"If we know that every interaction with every voter is going to be filmed, it’ll mean that you have plastic candidates saying nothing," he said then. "No response, no nodding of the head, because you know everything will be filmed."
On Tuesday, his take appeared to have shifted. Our colleague Ben Terris spent his day watching Paul's livestream: Paul slouching over a breakfast table; joyriding to a Metallica, Duffy and Jet soundtrack; Paul at the iconic Field of Dreams.
There were high-minded musings:
11:22 am: Back in the car, Paul says to no one in particular (or perhaps to the roughly 500 souls watching his livestream at the moment) that his favorite philosopher is Albert Camus. His favorite story is the one about Sisyphus, condemned to push a rock up a hill for eternity.Then the feed freezes, again.“The struggle itself. . . is enough to fill a man’s heart,” Camus once wrote. “One must imagine Sisyphus happy.”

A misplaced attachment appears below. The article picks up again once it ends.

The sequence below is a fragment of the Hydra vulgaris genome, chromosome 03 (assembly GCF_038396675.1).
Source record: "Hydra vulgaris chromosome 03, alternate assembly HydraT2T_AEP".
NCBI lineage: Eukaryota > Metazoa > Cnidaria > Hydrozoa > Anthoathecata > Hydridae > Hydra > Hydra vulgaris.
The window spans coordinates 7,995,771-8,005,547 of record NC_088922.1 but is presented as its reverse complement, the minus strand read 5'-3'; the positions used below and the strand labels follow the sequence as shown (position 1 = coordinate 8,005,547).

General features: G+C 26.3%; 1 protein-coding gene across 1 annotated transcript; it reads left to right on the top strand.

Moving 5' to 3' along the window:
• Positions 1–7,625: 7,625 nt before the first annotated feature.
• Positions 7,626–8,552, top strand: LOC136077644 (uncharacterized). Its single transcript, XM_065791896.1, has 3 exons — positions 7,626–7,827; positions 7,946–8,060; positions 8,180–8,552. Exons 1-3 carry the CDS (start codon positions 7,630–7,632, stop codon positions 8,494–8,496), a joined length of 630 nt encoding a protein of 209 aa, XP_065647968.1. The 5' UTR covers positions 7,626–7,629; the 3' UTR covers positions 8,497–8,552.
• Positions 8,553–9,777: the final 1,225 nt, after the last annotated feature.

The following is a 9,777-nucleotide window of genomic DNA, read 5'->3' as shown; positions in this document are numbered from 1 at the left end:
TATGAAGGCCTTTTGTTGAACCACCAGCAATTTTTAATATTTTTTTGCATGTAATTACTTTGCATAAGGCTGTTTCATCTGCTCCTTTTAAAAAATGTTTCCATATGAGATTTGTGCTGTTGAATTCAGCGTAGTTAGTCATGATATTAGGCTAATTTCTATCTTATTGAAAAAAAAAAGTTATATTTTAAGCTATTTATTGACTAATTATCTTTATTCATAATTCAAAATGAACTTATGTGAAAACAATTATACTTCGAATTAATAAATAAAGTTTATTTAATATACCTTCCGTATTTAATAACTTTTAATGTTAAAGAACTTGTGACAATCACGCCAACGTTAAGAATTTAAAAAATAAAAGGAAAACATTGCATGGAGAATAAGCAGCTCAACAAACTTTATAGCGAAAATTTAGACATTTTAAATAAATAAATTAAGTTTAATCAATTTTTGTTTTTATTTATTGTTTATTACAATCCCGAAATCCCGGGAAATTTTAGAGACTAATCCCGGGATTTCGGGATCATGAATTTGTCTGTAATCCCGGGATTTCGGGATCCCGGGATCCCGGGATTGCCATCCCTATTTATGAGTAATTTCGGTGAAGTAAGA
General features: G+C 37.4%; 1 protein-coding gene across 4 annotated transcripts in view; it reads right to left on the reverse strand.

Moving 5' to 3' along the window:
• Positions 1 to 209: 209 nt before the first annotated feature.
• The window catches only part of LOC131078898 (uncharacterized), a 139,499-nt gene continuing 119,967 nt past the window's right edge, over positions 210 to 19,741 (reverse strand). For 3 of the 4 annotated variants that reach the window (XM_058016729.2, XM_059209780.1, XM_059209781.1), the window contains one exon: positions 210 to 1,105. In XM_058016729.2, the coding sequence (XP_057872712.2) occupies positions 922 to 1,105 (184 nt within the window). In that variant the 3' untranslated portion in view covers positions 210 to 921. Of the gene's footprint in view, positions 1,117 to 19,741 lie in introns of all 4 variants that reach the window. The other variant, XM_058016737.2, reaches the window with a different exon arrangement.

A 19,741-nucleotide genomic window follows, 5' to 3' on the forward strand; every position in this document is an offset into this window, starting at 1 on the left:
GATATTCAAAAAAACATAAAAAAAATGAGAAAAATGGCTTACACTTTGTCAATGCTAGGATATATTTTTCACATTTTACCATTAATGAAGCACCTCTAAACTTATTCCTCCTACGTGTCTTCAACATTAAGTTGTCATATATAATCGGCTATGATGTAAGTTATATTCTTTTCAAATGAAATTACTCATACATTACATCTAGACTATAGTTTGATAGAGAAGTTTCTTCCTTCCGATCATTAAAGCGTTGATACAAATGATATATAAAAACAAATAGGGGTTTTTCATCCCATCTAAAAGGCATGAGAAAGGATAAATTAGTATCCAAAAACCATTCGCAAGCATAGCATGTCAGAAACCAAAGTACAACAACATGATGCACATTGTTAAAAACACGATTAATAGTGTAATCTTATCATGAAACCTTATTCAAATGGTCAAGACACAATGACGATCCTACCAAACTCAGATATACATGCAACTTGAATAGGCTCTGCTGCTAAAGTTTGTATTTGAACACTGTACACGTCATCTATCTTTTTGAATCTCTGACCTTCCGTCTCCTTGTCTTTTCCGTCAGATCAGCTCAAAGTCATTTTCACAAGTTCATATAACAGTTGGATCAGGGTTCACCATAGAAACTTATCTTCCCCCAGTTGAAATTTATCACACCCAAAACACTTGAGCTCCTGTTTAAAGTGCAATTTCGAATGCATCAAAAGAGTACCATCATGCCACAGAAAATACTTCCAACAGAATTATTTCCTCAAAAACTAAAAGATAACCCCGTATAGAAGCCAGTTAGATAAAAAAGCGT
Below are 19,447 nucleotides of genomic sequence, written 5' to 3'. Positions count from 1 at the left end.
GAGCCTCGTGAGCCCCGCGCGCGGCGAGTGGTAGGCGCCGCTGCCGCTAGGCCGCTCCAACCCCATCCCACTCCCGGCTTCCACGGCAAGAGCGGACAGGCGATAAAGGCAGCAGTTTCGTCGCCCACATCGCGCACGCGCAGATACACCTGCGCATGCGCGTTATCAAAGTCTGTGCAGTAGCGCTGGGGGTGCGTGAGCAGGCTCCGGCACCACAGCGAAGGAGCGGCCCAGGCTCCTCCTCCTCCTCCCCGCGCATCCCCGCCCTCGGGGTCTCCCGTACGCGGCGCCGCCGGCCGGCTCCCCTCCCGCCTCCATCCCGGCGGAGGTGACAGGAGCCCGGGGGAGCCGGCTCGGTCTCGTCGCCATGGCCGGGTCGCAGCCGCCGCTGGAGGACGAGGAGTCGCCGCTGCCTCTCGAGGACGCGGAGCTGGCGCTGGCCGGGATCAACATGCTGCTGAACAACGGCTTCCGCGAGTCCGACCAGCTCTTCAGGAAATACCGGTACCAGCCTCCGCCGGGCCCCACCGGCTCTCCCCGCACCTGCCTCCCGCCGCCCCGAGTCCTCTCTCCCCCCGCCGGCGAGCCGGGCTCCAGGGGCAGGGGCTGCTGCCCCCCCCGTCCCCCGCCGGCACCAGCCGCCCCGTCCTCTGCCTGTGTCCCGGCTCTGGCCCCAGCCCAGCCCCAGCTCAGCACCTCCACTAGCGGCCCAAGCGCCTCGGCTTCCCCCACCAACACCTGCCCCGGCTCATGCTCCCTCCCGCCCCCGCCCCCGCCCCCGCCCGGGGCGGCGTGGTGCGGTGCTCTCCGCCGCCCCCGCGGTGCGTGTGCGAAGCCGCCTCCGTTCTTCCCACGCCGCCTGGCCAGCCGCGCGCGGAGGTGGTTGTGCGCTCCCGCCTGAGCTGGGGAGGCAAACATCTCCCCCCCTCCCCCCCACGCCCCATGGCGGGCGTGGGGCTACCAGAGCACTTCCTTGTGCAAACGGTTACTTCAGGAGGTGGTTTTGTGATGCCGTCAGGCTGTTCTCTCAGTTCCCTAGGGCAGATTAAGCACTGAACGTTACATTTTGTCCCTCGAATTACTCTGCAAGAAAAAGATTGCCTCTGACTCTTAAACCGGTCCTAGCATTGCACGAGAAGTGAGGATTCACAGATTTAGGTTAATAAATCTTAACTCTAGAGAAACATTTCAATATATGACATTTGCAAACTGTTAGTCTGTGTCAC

There were also complaints: about MTV, about the airline he flew to Iowa on -- and eventually, as the day wore on, about the fact that he had to do this whole livestream thing in the first place.
“I wish I knew" why the livestream was happening, Paul said. “I’ve been saying, I don’t want to do this, I don’t want to do this and now we’re doing this.”
He had even tougher words to describe his livestream struggle in a clip his campaign tweeted out just before the Democratic debate began Tuesday night. In response to one of Google's most-asked questions -- are you still running for president? -- he had this joking reply:
"I wouldn’t be doing this dumbass livestreaming if I weren’t," he said. "So yes, I still am running for president, so get over it."
Then he seemed to rethink his take. "This is live -- we can't edit this, right?" he asked.
Paul was so pleased with his reply that his campaign made a T-shirt.
David Weigel contributed from Des Moines, Iowa.